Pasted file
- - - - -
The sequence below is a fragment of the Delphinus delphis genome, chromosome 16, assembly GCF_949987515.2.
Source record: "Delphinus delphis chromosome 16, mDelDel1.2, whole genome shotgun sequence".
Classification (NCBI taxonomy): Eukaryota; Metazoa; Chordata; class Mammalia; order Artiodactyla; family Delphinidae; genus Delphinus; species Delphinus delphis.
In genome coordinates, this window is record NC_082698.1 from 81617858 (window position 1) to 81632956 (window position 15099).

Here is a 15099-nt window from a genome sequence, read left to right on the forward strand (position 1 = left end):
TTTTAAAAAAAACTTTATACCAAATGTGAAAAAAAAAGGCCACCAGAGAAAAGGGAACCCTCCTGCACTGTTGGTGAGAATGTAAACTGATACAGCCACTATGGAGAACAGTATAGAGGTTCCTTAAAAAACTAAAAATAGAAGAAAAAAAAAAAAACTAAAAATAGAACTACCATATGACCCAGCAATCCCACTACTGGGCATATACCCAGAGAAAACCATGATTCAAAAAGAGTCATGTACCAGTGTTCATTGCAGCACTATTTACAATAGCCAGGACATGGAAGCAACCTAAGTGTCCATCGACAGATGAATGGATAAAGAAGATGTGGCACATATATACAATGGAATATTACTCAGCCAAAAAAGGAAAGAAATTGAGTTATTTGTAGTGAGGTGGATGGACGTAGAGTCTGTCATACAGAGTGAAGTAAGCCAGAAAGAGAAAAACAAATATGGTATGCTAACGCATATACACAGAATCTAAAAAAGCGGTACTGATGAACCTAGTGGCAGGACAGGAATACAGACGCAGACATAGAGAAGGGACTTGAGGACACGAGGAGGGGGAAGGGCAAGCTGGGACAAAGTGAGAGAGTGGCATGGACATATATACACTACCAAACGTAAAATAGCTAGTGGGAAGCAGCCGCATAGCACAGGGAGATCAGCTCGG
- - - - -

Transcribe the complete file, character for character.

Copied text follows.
The sequence below is a fragment of the Delphinus delphis genome, chromosome 16, assembly GCF_949987515.2.
Source record: "Delphinus delphis chromosome 16, mDelDel1.2, whole genome shotgun sequence".
Classification (NCBI taxonomy): Eukaryota; Metazoa; Chordata; class Mammalia; order Artiodactyla; family Delphinidae; genus Delphinus; species Delphinus delphis.
In genome coordinates, this window is record NC_082698.1 from 81617858 (window position 1) to 81632956 (window position 15099).

Here is a 15099-nt window from a genome sequence, read left to right on the forward strand (position 1 = left end):
TTTTAAAAAAAACTTTATACCAAATGTGAAAAAAAAAGGCCACCAGAGAAAAGGGAACCCTCCTGCACTGTTGGTGAGAATGTAAACTGATACAGCCACTATGGAGAACAGTATAGAGGTTCCTTAAAAAACTAAAAATAGAAGAAAAAAAAAAAAACTAAAAATAGAACTACCATATGACCCAGCAATCCCACTACTGGGCATATACCCAGAGAAAACCATGATTCAAAAAGAGTCATGTACCAGTGTTCATTGCAGCACTATTTACAATAGCCAGGACATGGAAGCAACCTAAGTGTCCATCGACAGATGAATGGATAAAGAAGATGTGGCACATATATACAATGGAATATTACTCAGCCAAAAAAGGAAAGAAATTGAGTTATTTGTAGTGAGGTGGATGGACGTAGAGTCTGTCATACAGAGTGAAGTAAGCCAGAAAGAGAAAAACAAATATGGTATGCTAACGCATATACACAGAATCTAAAAAAGCGGTACTGATGAACCTAGTGGCAGGACAGGAATACAGACGCAGACATAGAGAAGGGACTTGAGGACACGAGGAGGGGGAAGGGCAAGCTGGGACAAAGTGAGAGAGTGGCATGGACATATATACACTACCAAACGTAAAATAGCTAGTGGGAAGCAGCCGCATAGCACAGGGAGATCAGCTCGG